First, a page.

…Strange: I was writing today about the highest of heights in human history and all the while breathing the cleanest mountain air of thought, but, meanwhile, there were clouds and cobwebs and a cross, some kind of four-pawed X, inside me. Maybe it was my own paws, since they were in front of me on the table all this time—my shaggy paws. I don’t like talking about them and I don’t like them: they are evidence of the savage epoch. Could there actually be, within me—
Freedom and crime are so indissolubly connected to each other, like…well, like the movement of the aero and its velocity. When the velocity of the aero = 0, it doesn’t move; when the freedom of a person = 0, he doesn’t commit crime.
“Oh come on—knowledge! This knowledge of yours is utter cowardice. Yes, that’s it—really. You just want to build a little wall around infinity—and you’re afraid to look behind it! Peek over it and you’ll have to squeeze your eyes shut—ha!”
[The Ancients], however, worshipped their absurd, unknown God whereas we worship a non-absurd one—one with a very precise visual appearance. Their God didn’t give them anything except an eternal, torturous journey; their God didn’t think up anything more clever than that. And there’s no apparent reason why it sacrificed itself. We, on the other hand, make sacrifices to our God, the One State—calm, carefully considered, reasonable sacrifices.
“I hate the fog. I am afraid of fog.”
“That means you love it. You’re afraid of it—because it is stronger than you. You hate it—because you are afraid of it. You love it—because you can’t conquer it yourself. You see, you can only love the unconquerable.”
Through the fog, I see: long glass tables; sphere-heads are chewing in time, slowly and silently. From a distance, through the fog, a metronome is tapping, and under the regular caress of this music, I count to fifty, mechanically, together with everyone: the fifty mandatory masticatory motions to each bite. I go downstairs, mechanically, on the beat, and I write my name down in the exit book, as everyone does. But I feel: I live separately from everyone else, alone, fenced in by a soft, sound-muffling wall, and behind this wall is my world…
What if today’s essentially irrelevant occurrence—what if all this is only the beginning , only the first meteorite in a whole series of rumbling, burning rocks, spilling through infinity toward our glass paradise?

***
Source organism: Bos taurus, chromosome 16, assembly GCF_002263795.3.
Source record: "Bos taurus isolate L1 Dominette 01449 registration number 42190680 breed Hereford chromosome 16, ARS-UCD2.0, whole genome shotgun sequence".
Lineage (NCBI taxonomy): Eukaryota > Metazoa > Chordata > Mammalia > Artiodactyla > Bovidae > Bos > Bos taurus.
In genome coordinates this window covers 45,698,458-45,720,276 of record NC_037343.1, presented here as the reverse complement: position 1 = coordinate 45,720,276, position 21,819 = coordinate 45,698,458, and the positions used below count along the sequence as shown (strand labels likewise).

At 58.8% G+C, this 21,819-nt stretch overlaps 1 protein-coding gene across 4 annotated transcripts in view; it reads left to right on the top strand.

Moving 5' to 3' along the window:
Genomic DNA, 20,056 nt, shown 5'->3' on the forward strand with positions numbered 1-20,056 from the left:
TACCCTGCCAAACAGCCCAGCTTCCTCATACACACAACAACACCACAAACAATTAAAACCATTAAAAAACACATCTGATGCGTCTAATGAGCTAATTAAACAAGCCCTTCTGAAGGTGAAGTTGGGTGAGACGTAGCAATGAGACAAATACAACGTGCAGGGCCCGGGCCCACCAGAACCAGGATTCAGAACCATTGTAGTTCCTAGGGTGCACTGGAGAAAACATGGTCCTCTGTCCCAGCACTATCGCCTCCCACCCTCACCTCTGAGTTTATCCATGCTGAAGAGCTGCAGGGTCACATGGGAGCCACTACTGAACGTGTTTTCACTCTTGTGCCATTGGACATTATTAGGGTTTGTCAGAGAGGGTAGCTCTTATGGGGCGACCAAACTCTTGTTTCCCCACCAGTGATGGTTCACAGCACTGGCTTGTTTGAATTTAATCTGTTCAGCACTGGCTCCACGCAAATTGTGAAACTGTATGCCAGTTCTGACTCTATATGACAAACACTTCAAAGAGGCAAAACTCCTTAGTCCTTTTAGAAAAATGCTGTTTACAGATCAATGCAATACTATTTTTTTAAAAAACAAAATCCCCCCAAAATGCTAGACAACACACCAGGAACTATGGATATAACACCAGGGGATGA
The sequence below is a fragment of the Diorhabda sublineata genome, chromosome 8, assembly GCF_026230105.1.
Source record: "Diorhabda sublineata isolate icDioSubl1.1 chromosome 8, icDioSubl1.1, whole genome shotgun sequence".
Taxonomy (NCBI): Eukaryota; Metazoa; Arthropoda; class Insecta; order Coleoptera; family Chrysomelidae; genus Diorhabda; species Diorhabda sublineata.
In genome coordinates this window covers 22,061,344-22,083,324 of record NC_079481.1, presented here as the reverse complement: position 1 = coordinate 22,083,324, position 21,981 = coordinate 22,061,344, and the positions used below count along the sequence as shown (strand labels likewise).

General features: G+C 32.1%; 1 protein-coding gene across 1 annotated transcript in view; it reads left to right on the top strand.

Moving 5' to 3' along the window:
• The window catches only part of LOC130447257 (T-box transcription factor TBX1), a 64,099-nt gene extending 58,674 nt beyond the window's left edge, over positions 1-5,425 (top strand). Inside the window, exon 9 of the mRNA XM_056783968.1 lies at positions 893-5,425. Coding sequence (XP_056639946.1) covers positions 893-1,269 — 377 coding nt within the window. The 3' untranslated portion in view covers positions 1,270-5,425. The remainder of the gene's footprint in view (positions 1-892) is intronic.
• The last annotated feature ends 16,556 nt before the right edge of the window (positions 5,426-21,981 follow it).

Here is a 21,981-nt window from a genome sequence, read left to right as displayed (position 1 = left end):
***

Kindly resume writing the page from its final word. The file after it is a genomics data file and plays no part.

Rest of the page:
The sun…it wasn’t our sun, evenly distributed along the mirrored surfaces of the streets: it was live splinters and incessantly jumping dots, blinding your eyes and spinning your head. And the trees were like candles jutting right up into the sky; like spiders on gnarled paws squatting on the earth; like mute, green fountains…And everything is crawling, stirring, rustling, and a sort of rough, little tangle rushes up underfoot and I am riveted, I can’ take one step because it is not level under my feet—do you understand? It was not level but sort of repulsively soft, yielding, living, green, bouncy.
“Well, which final revolution do you want then? There isn’t a final one. Revolutions are infinite. Final things are for children because infinity scares children and it is important that children sleep peacefully at night…”
The beauty of a mechanism is in its steadfast, precise, and pendulum-like rhythm. But then you, who have been nurtured by Taylorist systems from childhood, haven’t you grown up to be pendulum precise?
With one exception: mechanisms don’t have imaginations.
Have you ever seen an inanely dreaming and distant smile break across the physiognomy of a pump cylinder while it was at work? Have you ever heard of a crane, in the nighttime, in the hours allocated for repose, turning over in agitation and sighing?
A ridiculous feeling but I was sure of it: yes, I must help. Ridiculous, because it was a duty and yet another crime. Ridiculous, because a white duty cannot, at the same time, be a black duty and a crime—they can’t coincide. Life is either blackless or whiteless and its color only depends on a basic, logical premise. And if the premise is that I gave her a child illegally…